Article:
Back on Dec. 19, by a vote of 212 to 206, the U.S. House passed a major budget-cutting measure -- championed by the White House and conservative GOP leaders -- that would throw some of the poorest off the Medicaid roles and deny aid to some of the neediest college students and cut other social safety-net programs.
Small changes in the Senate version of this bill has forced it back to the House for a re-vote, which is supposed to come today.
Madame Virginia Foxx said in Boone last week that she can't wait to vote FOR this atrocity and denied that a single solitary living soul on this or on any other planet would be hurt by the cuts -- a lie so transparent, so cynical in its calculation that ancient potted ficus plants in the congresswoman's vicinity simply turned black and crispy from their proximity to such heartless carbon dioxide.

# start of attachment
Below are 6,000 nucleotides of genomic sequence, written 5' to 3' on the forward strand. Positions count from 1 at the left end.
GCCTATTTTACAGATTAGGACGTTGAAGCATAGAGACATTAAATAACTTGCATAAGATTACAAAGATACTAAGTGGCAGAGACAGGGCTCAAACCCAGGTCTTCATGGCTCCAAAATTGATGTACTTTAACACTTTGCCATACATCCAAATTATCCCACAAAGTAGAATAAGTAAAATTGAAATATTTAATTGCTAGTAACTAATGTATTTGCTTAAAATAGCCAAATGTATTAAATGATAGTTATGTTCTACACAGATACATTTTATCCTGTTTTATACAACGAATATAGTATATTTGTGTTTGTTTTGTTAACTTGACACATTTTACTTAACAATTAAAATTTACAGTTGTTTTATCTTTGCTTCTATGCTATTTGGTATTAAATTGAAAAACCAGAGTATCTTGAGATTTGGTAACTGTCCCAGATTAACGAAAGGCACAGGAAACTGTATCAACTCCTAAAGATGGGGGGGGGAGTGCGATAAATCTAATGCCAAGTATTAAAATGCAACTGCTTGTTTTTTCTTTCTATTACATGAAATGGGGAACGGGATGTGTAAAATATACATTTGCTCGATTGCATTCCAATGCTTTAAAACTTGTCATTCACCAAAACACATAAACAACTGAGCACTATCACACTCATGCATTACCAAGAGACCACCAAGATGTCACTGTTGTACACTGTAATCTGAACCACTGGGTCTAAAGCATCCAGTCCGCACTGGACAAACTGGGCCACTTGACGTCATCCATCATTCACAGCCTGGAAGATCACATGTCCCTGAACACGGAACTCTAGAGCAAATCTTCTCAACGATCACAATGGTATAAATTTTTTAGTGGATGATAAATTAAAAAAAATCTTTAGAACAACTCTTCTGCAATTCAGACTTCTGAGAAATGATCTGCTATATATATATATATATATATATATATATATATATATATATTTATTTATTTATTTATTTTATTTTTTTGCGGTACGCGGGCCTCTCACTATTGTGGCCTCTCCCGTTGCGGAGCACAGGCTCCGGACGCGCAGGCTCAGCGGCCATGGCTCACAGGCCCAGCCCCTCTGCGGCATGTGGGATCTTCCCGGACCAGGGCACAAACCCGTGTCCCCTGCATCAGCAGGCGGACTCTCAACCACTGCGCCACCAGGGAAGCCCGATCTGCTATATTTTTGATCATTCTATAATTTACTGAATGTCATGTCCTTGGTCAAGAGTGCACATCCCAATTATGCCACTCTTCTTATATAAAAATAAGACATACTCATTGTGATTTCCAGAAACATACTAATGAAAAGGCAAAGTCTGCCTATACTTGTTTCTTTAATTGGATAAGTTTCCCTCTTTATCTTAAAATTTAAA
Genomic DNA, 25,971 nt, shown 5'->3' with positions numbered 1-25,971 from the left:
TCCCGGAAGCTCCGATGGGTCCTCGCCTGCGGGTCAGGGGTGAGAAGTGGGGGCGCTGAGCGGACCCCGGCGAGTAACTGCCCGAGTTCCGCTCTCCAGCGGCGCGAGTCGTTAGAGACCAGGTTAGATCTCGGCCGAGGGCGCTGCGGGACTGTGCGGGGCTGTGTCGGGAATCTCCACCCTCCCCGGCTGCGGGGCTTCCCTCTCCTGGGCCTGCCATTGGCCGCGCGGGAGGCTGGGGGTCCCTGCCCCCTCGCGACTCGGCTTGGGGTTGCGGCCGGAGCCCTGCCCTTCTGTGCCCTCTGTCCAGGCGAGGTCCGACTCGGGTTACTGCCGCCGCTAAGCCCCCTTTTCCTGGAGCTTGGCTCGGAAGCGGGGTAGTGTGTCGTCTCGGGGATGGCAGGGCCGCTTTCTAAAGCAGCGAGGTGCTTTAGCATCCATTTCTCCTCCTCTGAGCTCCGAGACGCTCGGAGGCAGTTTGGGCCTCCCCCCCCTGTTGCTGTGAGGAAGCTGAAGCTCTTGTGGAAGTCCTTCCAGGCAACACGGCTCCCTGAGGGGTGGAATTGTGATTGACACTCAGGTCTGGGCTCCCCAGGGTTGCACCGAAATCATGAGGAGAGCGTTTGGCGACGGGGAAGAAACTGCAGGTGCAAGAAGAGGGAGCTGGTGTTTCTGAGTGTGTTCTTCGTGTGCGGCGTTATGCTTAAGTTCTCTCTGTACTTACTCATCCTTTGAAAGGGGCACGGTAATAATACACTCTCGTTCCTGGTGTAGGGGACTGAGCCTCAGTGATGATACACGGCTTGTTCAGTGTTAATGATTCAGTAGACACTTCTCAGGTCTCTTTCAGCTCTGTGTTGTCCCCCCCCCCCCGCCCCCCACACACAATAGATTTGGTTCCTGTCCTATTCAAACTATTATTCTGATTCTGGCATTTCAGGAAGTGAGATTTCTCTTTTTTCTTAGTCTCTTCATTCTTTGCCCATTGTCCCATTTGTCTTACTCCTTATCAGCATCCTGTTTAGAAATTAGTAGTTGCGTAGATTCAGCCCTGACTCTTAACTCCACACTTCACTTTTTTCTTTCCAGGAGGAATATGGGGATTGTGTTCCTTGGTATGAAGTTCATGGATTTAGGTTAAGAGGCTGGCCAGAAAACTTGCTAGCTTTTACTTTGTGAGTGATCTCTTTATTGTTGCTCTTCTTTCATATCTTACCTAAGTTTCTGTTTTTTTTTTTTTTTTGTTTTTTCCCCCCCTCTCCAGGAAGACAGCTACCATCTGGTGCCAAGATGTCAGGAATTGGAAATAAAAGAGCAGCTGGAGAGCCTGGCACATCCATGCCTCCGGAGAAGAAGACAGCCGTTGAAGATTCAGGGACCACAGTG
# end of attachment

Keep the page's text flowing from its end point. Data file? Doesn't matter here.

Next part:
But according to today's WashPost, passage of this budget bill is far from assured. N.C. Congressman Walter "Freedom Fries" Jones, as conservative a Republican as treads the earth, says he's going to vote against it. Partly because "on Friday, the nonpartisan Congressional Budget Office informed lawmakers that $28 billion in cuts to Medicaid over the next decade would impose new costs on 13 million poor and working poor recipients. By 2015, new fees would end insurance coverage for 65,000 Medicaid enrollees, 60 percent of them children."
That kind of stuff doesn't impress The Madam. Her cardiovascular system would set off metal detectors at the airport.
One of December's yes votes, Republican Rob Simmons of Connecticut, has announced he will vote no today. Said Simmons, "Representation is only effective if the elected official listens to the people. In a democracy, the government must serve the people, not reign over them. I have listened and concluded that the budget, as it stands, falls short."
What kind of Republican is this!? One that LISTENS to his constituents!? How novel is that!?
ADDENDUM: This a.m.'s N&O points out another way this budget bill will hurt North Carolina counties ... "County social service agencies could lose millions in reimbursements or be forced to change their priorities for placing foster children."